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Archeology News 2011 – Ancient Tomb Excavations
Posted In: Other Exciting News  4/14/11
By: Yona Williams

Ancient tomb excavations take place all over the world – offering a glimpse into the past. Archeologists are able to learn a great deal from the tomb goodies and preserved bodies left behind by royalty, warriors, and ancient people. In this article, you will learn about the recent findings in China and Vietnam.

Ancient Tomb in China

Constructed more than 2,000 years ago, the ancient capital of Xi’an is home to a tomb that provides a link back to the Western Han Dynasty (206 BC to AD 24). Chinese archeologists have revealed this month that they are excavating the tomb, which was found in a southern suburb of the city. Today, this site is known as the capital of Northwest China’s Shaanxi province.

The tomb part of the family cemetery of Western Han general Zhang Anshi, and was the only one of its kind (out of 14) that had not robbed. Ding Yan, a research assistant of the Shaanxi provincial institute of archaeology and head of the tomb archaeological excavation site, believes that the tomb may belong to the daughter-in-law of the general.

In taking a look back at historical records, Zhang Anshi played a role in the reign of three emperors belonging to the Western Han Dynasty. During his lifetime, he had three sons. Zhang Yanshou was his second son and was acknowledged by the emperor, which translated into receiving a rank of nobility.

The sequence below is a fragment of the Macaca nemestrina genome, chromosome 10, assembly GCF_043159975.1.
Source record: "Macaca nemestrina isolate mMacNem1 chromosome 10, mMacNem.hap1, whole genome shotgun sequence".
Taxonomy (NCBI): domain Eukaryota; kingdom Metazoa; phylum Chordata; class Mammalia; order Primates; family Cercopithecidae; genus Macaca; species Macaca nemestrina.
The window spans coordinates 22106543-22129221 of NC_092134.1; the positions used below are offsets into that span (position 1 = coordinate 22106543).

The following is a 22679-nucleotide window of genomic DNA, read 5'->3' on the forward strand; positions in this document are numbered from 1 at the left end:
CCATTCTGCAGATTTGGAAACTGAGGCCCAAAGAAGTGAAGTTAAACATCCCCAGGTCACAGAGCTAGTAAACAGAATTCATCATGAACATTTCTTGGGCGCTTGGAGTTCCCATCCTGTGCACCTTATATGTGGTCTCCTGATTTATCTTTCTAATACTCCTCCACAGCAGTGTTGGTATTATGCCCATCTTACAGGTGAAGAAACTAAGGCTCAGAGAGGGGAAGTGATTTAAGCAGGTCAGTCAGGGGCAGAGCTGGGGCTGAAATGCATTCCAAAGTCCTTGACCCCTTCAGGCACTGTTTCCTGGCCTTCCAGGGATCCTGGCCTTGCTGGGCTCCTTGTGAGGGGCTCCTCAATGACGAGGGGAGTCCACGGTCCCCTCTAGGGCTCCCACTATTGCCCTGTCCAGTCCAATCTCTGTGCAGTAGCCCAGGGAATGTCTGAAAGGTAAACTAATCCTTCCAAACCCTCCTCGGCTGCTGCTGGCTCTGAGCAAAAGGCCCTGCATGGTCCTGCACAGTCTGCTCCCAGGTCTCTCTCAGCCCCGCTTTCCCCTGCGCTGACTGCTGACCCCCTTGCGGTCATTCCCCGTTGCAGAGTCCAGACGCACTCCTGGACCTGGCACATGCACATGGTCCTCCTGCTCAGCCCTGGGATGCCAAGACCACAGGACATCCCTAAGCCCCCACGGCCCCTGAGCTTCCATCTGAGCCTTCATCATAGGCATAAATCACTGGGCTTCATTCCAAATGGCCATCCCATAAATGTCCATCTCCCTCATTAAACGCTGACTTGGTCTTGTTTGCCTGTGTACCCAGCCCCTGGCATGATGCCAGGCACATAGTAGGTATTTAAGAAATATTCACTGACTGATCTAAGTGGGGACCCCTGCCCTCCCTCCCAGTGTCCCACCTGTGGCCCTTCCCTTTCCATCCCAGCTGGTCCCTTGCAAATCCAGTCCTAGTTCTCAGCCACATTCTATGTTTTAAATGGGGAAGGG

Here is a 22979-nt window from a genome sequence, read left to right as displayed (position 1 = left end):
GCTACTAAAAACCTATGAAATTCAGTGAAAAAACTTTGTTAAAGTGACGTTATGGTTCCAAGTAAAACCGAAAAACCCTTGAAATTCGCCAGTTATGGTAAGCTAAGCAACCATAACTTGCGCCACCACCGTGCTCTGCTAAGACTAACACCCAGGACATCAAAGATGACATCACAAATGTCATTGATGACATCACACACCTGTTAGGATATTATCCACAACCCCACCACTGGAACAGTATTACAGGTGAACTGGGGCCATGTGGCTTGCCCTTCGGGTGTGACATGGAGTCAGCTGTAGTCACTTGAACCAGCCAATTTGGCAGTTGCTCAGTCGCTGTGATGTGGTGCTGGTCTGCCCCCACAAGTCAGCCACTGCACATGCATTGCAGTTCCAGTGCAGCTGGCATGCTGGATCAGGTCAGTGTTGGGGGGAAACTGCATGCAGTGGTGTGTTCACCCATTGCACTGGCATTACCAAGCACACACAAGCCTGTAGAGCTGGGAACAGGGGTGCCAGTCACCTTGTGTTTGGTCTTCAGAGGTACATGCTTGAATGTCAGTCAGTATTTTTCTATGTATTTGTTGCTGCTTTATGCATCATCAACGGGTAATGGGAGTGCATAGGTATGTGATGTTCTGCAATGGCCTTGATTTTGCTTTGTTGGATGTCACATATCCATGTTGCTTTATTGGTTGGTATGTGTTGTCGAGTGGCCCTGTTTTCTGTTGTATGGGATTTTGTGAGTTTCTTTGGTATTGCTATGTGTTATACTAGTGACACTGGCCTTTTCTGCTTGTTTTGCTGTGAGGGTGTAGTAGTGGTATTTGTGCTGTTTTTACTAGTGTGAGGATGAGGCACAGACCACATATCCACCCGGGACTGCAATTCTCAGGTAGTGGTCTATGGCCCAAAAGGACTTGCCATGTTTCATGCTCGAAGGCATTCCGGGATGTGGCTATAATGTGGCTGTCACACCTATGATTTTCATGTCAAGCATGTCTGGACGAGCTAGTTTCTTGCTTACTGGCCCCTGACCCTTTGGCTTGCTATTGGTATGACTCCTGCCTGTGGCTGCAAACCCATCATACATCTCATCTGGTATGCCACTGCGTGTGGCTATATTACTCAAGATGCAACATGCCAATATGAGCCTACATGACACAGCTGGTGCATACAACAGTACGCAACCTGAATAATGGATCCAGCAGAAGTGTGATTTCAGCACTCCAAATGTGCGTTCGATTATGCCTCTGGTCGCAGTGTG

The cemetery where the tomb was found is located on a piece of land that measures about 61,600 sq m. The first time that the existence of the cemetery came to light was when it was discovered in 2007 as the city made plans to develop an industrial park.

Ancient Tombs in Vietnam

Situated 2 m below the ground, building employees in Vietnam have come across a tomb that has caught the eye of archeologists. When professionals arrived on the scene to excavate the site, they learned that a second smaller tomb also existed. The tomb is estimated to date back to the 4th to 6th century. Within days of excavating the site, archeologists uncovered a handful of artifacts, including earthenware bowls, dishes, jars and pots.

Bricks were used to build the tombs and did not use cement during the construction process. The larger tomb displayed bricks that were round in design, while the smaller structure used a pattern that resembled the shape of a fishbone. Elaborate pictograms were found on the bricks that were believed to identify the builder. Archeologists will be able to gain a wealth of information regarding the time period by studying the brick-building process and techniques used to construct the tombs.

The excavation of the site would continue on into the future, but the prospect of uncovering human remains would probably not be possible. They would have already become decayed over time. Building at the site will resume once the area was been fully excavated.


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